Empathetic Thoughts

Empathetic Thoughts | Life's Labors

Imagine that someone you care very much about asks you to be more empathetic.  What would your initial reaction be? Really think about it, imagine yourself in that position, and honestly assess within yourself how you might respond to that.

I think many people would probably immediately be hurt, confused, or quite possibly even angry.  How DARE they not see how empathetic I really am?? How could they ask for such a thing? I would say that while these responses are very normal and quite human, they are not empathetic responses.  It is probably pretty typical for people to believe they are far more empathetic than they may act in practice. But if someone asks you for more empathy, and your first reaction and instinct is to think about how that makes you feel, I’d argue you’re only confirming their assessment..

Empathy matters in the world we live in.  Empathy is one of the core values which allows us to live together in a society with all different personalities and types of people.  It’s more than just feeling compassion for others (sympathy), or sorry for them (pity). Empathy requires that you actually do your utmost to try to understand how they’re feeling, and understand how their actions relate to their feelings.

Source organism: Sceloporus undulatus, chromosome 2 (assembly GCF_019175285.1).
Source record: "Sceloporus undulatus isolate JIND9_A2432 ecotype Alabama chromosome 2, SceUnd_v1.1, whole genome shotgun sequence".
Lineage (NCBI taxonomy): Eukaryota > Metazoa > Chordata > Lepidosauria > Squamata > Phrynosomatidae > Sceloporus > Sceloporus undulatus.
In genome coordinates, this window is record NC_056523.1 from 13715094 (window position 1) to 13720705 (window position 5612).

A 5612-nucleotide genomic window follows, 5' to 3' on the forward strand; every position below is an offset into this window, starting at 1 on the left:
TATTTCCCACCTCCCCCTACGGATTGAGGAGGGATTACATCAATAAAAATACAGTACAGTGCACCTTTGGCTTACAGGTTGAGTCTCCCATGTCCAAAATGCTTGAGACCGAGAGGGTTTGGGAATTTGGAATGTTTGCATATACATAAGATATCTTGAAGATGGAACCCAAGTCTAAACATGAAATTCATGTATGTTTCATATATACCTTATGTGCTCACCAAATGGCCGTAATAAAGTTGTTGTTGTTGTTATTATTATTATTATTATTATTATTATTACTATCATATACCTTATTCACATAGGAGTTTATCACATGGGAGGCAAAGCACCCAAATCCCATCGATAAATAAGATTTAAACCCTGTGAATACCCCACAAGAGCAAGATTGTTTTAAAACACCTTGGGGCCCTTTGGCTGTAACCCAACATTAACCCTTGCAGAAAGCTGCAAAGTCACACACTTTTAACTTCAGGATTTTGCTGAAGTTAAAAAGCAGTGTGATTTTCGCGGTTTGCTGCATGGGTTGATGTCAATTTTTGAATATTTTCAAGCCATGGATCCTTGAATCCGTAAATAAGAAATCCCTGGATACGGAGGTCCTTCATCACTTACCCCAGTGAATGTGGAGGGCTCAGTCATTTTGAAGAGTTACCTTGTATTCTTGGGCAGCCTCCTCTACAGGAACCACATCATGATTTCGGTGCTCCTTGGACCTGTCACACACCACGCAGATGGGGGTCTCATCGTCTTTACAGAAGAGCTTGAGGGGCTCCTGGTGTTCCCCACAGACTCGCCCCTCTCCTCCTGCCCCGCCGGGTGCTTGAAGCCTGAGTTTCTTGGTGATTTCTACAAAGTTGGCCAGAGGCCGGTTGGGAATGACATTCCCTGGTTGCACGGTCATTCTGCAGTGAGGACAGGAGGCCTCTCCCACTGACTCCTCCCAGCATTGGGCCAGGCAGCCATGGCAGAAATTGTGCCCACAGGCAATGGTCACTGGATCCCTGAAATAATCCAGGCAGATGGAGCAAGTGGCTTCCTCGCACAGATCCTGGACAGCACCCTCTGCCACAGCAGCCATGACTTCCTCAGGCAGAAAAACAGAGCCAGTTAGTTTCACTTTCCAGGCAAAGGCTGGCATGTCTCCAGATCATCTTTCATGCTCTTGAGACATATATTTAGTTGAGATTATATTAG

The empathetic person seeks to rationalize that perhaps the person road-raging during rush hour just got fired from his job.  Maybe the obnoxious government worker at the department of motor vehicles just found out their mother has cancer. Maybe your bitchy boss’s marriage is falling apart.  While there’s not always an identifiable reason for people to behave poorly, there is almost always some reason.  

In a world that’s becoming increasingly transactional, remembering that everyone is human, and everyone has a story is a really healthy thing.  It’s healthy for you, and it’s healthy for others who interact with you. So from now on when you’re at work and your boss is being a pain, or that co-worker is being annoying, remember there’s likely a story behind it.  When more people strive to live with empathy, we all benefit.

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